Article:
Research In Motion--free from the clutches of the NTP patent lawsuit--has its attention back on growing its business, and it has its eye on the potentially lucrative small- and midsize-business market. Yet its hosted wireless e-mail service brings RIM into a tough new market: Businesses already have options from rivals, and some IT directors are concerned about giving up control over the service.
RIM's new service, which it will offer through other providers, is designed for businesses that want to give employees wireless e-mail but don't have the internal IT resources to deploy BlackBerry Enterprise Server and accompanying middleware. The hosted service supports Microsoft Exchange, IBM Lotus Domino, and Novell GroupWise, among other e-mail platforms. A number of RIM partners have signed up to offer it, including EDS, IBM, and Vodafone.
But this isn't a novel approach: Microsoft, Nokia, and Palm already offer similar services through partners. And companies that haven't signed up for hosted wireless e-mail for their PDA-using employees may not be comfortable giving up IT control. With e-mail, security's the big concern: Falsified information in attachments ranked as the No. 1 means of attack among 744 U.S. companies that reported a breach, according to a new InformationWeek Research survey.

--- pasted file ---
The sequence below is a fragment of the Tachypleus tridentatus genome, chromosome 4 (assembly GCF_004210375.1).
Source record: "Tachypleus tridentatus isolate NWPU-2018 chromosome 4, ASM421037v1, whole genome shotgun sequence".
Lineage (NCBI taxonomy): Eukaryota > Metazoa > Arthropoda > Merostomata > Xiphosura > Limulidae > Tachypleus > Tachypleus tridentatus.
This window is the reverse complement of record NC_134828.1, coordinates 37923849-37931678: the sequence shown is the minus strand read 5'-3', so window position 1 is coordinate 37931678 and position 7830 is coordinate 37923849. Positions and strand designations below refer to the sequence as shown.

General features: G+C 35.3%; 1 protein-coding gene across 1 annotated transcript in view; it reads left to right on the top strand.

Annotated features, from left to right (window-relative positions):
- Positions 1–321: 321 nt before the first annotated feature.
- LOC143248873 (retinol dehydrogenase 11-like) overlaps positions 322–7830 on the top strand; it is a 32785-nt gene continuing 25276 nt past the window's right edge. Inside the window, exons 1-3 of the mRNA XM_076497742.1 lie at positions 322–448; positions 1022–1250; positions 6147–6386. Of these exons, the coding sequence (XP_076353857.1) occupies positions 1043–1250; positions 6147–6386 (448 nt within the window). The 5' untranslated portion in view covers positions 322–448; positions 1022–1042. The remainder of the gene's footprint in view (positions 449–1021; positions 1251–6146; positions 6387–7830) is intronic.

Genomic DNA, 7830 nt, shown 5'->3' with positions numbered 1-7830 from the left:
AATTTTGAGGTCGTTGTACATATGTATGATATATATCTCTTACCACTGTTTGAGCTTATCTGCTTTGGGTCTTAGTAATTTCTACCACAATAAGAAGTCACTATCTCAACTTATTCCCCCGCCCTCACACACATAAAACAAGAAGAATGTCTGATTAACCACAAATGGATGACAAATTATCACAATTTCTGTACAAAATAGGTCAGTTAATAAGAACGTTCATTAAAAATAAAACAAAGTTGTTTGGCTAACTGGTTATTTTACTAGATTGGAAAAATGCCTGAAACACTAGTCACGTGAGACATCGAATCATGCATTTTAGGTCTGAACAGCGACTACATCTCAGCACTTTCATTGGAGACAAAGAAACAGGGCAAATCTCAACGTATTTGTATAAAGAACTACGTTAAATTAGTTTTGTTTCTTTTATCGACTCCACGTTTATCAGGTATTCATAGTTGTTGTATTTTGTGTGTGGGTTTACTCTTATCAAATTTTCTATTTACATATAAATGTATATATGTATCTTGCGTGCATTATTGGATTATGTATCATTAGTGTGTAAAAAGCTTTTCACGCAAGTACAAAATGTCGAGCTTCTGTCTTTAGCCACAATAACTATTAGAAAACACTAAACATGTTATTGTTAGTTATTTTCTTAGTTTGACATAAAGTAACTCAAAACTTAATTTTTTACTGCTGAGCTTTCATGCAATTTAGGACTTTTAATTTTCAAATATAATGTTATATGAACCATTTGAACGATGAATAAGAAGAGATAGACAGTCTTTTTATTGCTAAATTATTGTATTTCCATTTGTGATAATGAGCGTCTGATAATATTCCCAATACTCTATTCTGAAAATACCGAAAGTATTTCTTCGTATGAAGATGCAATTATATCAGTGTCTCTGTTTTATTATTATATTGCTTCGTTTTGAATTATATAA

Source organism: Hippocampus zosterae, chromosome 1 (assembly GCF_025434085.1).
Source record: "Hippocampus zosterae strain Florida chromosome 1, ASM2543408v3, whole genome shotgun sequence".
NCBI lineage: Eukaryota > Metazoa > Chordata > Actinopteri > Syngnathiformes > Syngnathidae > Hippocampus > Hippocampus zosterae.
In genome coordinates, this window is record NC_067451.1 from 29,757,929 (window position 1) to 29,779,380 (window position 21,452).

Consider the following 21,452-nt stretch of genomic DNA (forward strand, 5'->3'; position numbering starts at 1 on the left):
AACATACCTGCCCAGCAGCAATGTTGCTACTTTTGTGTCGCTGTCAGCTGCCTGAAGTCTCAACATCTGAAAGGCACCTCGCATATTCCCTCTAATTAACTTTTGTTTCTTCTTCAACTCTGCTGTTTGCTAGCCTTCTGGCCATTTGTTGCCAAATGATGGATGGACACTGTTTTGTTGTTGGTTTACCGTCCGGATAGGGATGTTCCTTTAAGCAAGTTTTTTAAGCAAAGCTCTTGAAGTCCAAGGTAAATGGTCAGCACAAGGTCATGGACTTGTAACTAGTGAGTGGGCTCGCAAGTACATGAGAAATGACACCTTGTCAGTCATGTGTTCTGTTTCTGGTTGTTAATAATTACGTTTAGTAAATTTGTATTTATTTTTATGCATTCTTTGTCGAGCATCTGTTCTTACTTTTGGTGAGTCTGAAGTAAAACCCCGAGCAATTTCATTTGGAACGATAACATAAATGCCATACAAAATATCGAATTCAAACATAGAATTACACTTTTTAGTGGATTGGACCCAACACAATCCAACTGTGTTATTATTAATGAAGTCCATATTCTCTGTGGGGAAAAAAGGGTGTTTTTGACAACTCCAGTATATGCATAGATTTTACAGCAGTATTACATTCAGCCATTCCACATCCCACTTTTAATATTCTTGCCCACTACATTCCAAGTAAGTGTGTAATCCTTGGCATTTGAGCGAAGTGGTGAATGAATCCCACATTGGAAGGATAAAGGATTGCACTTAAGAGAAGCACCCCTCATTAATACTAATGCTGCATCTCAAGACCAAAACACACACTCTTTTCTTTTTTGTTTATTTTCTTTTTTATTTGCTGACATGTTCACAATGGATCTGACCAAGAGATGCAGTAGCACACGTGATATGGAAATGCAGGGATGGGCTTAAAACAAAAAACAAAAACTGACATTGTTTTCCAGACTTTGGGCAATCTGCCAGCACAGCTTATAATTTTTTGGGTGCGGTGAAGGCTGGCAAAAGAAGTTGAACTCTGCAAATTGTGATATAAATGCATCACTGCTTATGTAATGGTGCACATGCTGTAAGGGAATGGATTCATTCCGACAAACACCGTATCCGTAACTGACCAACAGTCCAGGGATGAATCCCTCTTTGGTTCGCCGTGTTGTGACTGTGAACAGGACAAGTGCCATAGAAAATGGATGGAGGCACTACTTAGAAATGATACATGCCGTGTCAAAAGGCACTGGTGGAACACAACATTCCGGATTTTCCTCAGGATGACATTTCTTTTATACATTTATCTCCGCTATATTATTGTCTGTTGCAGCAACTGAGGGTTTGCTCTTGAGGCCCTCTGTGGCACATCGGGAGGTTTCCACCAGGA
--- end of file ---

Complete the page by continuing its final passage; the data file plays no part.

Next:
Houlihan Lokey Howard & Zukin, an investment banking firm with more than 700 employees, has an in-house BlackBerry Enterprise Server for wireless e-mail. The firm can't imagine going with a hosted service, because the on-site server "delivers on security and compliance requirements," says Fred Weiss, the firm's IT manager.
Still, RIM's service is sure to draw some customers. While mobile e-mail started with the executive crowd, cheaper devices and services are broadening businesses' interest in providing it to more employees. Hosted services will win over smaller businesses that want business-class mobile e-mail without the up-front cost or the personnel to manage the complex systems, predicts Justin Hectus, director of information at law firm Keesal, Young & Logan. But not his firm: It's using Good Technology's wireless e-mail service with its Exchange 2003 server, which is managed in-house.